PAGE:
1 Peter 4:12-19

Dear friends, do not be surprised at the fiery ordeal that has come on you to test you, as though something strange were happening to you. But rejoice in as much as you participate in the sufferings of Christ, so that you may be overjoyed when his glory is revealed. If you are insulted because of the name of Christ, you are blessed, for the Spirit of glory and of God rests on you. If you suffer, it should not be as a murderer or thief or any other kind of criminal, or even as a meddler. However, if you suffer as a Christian, do not be ashamed, but praise God that you bear that name. For it is time for judgment to begin with God’s household; and if it begins with us, what will the outcome be for those who do not obey the gospel of God? And,

“If it is hard for the righteous to be saved,
what will become of the ungodly and the sinner?”

So then, those who suffer according to God’s will should commit themselves to their faithful Creator and continue to do good.

Observation

  • The readers of Peter’s letter were to expect fiery ordeals
  • The fiery ordeals came to Peter’s readers to test them.
  • Peter’s readers were participating in the sufferings of Christ.
  • Peter’s readers were to rejoice that they were being allowed to participate in the sufferings of Christ.
  • The reason the readers participated in Christ’s sufferings so they may overjoy when Christ’s glory is revealed.
  • When insulted for Christ’s name Peter’s readers were blessed.
  • The readers of Peter’s letter were blessed because the Spirit of God and glory rested on them.
  • The suffering Peter’s reader endured should not be a result of justice being dealt. e.g. murder, theft, or any other crime.
  • The sufferings endured should not even be the result of minor social indiscretions, such as meddling
  • Suffering for the sake of Christ is nothing to be ashamed of
  • Praise God when suffering for Christ’s sake. Praise Him that you bear His name.
  • It is time for judgment to begin.
  • Judgment begins with God’s household i.e. Christians.
  • The outcome of judgment for non-Christians is not good.
  • Since it is hard for the righteous to be save the ungodly have no chance.
  • When we suffer for God’s will we should commit ourselves to God.
  • God is our faithful creator
  • God does good.

Interpretation

Peter mentions suffering frequently in this letter. But this time it is different. Usually Peter talks about problems that are common to man in general. But this time he talks about suffering directly as a result of being a part of the body of Christ.

First Peter reminds us that we should not be surprised when we suffer for the name of Christ. Peter is not claiming that the wicked do not suffer. He is careful to point out that he is talking about suffering for the name of Christ. In fact, in verse 15 Peter specifically says he not talking about suffering for wrong doing, not even small or minor wrongs.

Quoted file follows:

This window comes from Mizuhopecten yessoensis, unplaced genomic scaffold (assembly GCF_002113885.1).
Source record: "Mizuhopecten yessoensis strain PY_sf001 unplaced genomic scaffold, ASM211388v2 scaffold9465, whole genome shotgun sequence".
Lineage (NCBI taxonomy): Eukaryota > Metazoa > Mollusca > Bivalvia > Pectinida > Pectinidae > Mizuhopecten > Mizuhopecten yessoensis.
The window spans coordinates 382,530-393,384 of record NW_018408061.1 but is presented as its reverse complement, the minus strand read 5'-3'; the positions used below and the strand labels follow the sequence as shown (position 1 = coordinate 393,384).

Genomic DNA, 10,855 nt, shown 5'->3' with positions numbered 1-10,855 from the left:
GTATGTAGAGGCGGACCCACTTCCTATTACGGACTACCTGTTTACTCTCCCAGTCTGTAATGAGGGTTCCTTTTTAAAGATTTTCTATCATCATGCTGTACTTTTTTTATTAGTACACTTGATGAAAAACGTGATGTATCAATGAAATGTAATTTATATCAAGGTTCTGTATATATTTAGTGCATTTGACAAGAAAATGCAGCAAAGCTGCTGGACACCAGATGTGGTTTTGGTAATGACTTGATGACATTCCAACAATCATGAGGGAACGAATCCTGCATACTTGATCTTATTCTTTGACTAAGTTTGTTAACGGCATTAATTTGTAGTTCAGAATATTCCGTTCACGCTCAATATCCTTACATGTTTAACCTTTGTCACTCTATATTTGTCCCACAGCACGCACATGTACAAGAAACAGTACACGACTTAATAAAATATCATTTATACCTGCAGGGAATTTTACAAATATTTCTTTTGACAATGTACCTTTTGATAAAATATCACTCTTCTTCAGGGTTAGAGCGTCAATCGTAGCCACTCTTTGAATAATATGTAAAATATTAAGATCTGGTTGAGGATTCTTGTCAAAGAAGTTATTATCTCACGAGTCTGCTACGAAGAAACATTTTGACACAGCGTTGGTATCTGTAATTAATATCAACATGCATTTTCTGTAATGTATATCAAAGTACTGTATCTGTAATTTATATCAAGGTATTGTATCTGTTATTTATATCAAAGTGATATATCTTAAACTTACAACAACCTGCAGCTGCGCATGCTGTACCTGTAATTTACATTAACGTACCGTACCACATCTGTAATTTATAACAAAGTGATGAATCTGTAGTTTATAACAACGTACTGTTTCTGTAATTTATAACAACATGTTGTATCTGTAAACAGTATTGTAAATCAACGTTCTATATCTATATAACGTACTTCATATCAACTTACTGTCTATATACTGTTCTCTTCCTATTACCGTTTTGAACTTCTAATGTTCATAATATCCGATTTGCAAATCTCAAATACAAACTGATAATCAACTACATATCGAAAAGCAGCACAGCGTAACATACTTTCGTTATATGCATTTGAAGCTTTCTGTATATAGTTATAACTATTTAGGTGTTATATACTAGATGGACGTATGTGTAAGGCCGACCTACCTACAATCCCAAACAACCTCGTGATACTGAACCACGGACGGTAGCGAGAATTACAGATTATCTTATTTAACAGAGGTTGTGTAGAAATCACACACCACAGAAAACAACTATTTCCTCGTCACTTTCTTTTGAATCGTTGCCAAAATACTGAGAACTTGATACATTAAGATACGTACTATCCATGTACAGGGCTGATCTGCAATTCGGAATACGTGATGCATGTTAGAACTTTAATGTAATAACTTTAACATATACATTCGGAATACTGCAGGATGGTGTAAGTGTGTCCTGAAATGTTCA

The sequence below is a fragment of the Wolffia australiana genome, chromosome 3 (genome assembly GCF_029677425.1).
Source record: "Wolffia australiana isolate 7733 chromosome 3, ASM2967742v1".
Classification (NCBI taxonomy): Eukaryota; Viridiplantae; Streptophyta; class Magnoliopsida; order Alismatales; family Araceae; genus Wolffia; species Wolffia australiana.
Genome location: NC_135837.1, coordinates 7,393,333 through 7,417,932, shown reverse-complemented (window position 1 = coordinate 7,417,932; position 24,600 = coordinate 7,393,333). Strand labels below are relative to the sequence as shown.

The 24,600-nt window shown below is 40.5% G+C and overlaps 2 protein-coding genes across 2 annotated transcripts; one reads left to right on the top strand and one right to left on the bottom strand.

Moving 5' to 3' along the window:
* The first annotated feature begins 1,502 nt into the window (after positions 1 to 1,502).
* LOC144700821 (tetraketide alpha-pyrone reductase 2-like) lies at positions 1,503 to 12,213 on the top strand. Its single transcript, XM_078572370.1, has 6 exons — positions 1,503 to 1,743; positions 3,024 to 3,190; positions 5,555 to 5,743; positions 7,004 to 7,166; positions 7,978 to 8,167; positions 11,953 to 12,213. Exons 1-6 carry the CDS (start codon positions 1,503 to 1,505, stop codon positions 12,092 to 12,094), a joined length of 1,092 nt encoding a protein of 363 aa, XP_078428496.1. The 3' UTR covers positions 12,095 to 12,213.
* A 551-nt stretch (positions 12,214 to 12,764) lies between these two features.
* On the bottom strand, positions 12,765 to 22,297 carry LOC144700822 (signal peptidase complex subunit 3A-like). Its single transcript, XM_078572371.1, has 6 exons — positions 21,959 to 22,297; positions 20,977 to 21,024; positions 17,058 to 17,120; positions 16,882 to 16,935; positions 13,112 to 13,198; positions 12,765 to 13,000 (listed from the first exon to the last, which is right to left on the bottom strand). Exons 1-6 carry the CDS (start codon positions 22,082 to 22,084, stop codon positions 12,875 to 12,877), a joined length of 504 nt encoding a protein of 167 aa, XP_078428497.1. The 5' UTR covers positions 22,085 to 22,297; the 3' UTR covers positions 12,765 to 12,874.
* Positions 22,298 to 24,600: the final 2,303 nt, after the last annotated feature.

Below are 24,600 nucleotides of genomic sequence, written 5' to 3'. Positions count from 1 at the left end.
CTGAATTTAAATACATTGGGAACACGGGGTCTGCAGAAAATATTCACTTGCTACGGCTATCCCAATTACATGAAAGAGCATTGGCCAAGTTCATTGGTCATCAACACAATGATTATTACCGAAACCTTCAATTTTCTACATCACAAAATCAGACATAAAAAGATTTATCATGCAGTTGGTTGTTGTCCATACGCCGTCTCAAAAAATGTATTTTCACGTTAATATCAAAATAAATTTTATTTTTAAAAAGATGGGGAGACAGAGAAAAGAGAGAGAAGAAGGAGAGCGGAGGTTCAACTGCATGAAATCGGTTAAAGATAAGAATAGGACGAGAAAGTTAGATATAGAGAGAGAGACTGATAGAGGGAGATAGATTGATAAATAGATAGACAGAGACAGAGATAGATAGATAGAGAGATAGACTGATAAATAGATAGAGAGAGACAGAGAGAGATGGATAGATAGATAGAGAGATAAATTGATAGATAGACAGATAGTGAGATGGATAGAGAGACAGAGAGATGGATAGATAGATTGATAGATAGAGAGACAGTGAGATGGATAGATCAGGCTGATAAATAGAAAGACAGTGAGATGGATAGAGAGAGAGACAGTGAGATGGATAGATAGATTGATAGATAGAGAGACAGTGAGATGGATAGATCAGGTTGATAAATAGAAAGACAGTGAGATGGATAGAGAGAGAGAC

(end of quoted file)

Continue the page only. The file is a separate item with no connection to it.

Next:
We should expect suffering for the name of Christ. Peter opens this passage with “don’t be surprised.” But then he says something that shocks us in the west. The apostle tells us to rejoice in our suffering. This is completely contrary to the popular Christianity today. Popular Christianity tells us that if we are doing what is pleasing to God, God will bless us. Popular Christianity tells us that God want to bless us with the implication that we will be bless emotionally, physically, and/or financially.

Peter does say that God will bless us. He says we already are blessed, the spirit of God rest on us.

Application

This is passage is a direct assault on the prosperity gospel, which is no gospel at all. Most evangelicals today will denounce the prosperity gospel as heretical and justly so. Peter makes that very clear in this passage. But even though we denounce the prosperity gospel verbally, our lives betray our true beliefs.

We believe that God will bless us if we live a right life. If we are suffering it is because God is teaching us something, That is, we need to learn something before the trialthe , suffering or whatever will be taken away.

I have a friend who embodies this idea. He went through a hard time in his business. He believes it was because God was trying to teach him something. He believed that as soon as he got his life straightened out God started blessing him again and his business did well again.

This is also the taught by popular preacher today. TD Jakes, “Endure the storm. And when you come out of it, God’s going to do something amazing. You gotta do your work now.”

Joel Osteen, “Call it like you see it and watch His faithfulness bring to pass every dream and desire in your heart!”

As Christians we are promised suffering and persecution not the fulfilling of every dream and desire of our heart unless our desire is the Kingdom of God. (Matt 6:33)

Lest I harp too hard on others let me confess that I too tend towards the same type of thinking. When things go badly and I am suffering sickness, or assaults from others. My first response is to cry out “Why Lord? Show me what I am doing or did so I can repent of it.” Yeah, that isn’t even close to what Peter is teaching. When we suffer for the name of Christ, it is not because we did something wrong. It is because we are in Him. Peter tells us that suffering for the sake of Christ is a privilege. And as a result we are to rejoice that we have been chosen by God to suffer with Christ.

Our purpose is to bring glory to Christ. Yet Peter says we will suffer for doing just that. If our theology tells that we only receive blessing from God we will stop glorifying Him. Here is the simple syllogism.

We receive blessings from God when we do His will

We suffer as a result of glorifying God.

Conclusion: It is not God’s will that we glorify Him.

Bad theology leads to bad behavior.

 

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